"So I guess I'll take Kunkle's side," he says.
Kunkle admits that if the UCR guidelines are looked at as strict rules to be followed, then the DPD is not following the rules in every case. However, he stresses that they are merely guidelines that can be contradictory in some cases with no sanctions for noncompliance.
"Sometimes we disagree with them," Kunkle tells Unfair Park. "Sometimes it's not very clear."
The FBI last audited the DPD's crime stats in 2007 (evaluating the '06 stats), and Kunkle expects another one soon. Although The News cited several other cities claiming to adhere to the paper's definition of the UCR guidelines, Kunkle says he talked with several other departments when making his decision two years ago and found that cities use widely differing ways to report and categorize crimes across the country.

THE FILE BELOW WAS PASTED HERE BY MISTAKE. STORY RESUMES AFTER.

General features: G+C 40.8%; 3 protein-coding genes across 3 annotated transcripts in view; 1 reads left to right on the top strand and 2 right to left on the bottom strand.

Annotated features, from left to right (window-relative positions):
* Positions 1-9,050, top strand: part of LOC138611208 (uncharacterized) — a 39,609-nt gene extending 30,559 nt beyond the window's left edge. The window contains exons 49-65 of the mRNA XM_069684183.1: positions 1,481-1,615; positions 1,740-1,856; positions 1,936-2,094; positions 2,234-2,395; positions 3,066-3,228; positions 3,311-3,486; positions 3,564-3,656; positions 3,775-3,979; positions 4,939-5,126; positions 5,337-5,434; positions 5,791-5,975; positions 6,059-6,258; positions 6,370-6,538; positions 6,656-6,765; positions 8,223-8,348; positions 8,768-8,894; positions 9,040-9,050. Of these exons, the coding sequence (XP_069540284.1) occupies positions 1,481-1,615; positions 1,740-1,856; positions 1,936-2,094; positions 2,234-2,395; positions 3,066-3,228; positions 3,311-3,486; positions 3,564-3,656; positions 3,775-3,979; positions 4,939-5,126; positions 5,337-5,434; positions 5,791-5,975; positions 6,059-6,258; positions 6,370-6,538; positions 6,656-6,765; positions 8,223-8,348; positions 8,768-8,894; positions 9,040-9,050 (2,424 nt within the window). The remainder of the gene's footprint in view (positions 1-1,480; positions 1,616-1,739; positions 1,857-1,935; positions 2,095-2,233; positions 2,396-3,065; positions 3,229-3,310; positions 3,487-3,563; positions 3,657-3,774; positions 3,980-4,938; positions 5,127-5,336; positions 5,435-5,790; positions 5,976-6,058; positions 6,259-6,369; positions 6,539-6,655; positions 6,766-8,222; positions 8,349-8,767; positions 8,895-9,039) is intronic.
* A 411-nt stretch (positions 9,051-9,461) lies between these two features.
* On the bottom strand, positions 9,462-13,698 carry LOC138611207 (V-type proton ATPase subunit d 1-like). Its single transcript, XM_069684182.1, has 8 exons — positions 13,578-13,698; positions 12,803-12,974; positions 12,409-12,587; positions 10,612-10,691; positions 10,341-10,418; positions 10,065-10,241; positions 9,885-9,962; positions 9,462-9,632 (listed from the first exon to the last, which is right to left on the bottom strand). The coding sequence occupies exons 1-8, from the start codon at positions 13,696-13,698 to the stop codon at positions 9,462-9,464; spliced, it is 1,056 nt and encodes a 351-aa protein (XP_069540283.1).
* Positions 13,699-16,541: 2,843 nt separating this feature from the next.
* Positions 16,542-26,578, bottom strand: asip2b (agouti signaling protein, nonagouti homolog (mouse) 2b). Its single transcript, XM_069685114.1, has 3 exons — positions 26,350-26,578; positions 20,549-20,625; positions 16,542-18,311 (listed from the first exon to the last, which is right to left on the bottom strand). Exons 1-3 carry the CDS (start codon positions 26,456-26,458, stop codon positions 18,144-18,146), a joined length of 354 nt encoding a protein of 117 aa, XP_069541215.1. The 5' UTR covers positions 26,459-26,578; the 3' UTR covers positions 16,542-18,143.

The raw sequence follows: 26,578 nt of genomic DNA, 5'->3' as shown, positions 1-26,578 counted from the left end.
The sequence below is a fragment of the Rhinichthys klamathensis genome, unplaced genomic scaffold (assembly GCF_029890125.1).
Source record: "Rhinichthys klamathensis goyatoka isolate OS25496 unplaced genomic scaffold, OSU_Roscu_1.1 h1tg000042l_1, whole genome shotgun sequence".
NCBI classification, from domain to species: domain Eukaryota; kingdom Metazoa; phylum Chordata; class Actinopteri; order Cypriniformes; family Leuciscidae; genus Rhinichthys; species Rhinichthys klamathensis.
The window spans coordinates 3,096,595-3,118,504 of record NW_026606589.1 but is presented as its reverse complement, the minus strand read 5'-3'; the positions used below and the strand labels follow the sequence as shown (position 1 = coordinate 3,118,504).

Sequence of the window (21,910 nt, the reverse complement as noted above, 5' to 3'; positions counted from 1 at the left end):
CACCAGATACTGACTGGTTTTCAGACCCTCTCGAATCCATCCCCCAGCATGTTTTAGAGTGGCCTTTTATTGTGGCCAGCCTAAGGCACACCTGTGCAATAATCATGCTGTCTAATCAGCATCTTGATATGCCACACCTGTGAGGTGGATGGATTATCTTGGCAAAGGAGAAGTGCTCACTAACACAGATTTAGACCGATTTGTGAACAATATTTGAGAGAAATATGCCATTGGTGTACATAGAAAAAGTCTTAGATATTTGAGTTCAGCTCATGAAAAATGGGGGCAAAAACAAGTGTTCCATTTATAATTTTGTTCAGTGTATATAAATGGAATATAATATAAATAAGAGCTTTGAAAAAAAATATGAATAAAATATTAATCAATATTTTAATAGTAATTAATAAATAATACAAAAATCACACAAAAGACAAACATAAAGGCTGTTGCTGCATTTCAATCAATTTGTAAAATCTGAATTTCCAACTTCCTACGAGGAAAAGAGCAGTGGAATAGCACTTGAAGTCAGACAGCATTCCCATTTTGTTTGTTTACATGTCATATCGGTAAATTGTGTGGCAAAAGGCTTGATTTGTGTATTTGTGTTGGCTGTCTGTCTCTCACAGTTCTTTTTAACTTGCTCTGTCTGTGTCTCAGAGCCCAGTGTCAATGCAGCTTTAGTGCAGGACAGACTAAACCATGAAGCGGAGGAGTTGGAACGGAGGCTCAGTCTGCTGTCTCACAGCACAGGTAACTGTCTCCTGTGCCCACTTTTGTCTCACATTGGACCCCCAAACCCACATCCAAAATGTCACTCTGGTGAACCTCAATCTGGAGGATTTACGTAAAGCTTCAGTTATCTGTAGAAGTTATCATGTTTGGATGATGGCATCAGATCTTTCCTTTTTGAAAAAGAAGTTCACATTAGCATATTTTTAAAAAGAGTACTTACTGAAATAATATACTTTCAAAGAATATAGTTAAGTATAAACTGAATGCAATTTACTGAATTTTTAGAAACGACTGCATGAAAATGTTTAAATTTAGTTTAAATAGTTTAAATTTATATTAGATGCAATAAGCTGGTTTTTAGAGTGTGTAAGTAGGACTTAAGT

"In fact, I think that every large city, if you looked at all the choices that could be made from the time somebody tries reporting an incident or crime to police and how that's handled from whether a patrol officer responds or whether you have to go to a precinct house from beginning to end, you're not going to find any two that are comparable to each other."
After sitting for hours answering questions about the first and second stories from Eiserer and Thompson, Kunkle says he didn't see the point in going through the motions again. "Anything we said seemed to be rejected on its face, and I just didn't see any reason to do it this time."
Kunkle says he'll brief the city council's Public Safety Committee on why the DPD has chosen to report assaults the way it does and the ramifications of choosing an alternative. "I think what we've done makes sense. It's rational. It's based on good judgment and experience."
If the reporting is changed again, Kunkle says while Dallas might be able to tout its adherence to these supposed guidelines, it will result in a crime rate out of proportion to other major U.S. cities.
"Our position has been if they want to hold us to an absolute strict adherence to the guidelines, we expect they will do that to every city in the county because that's not happening now."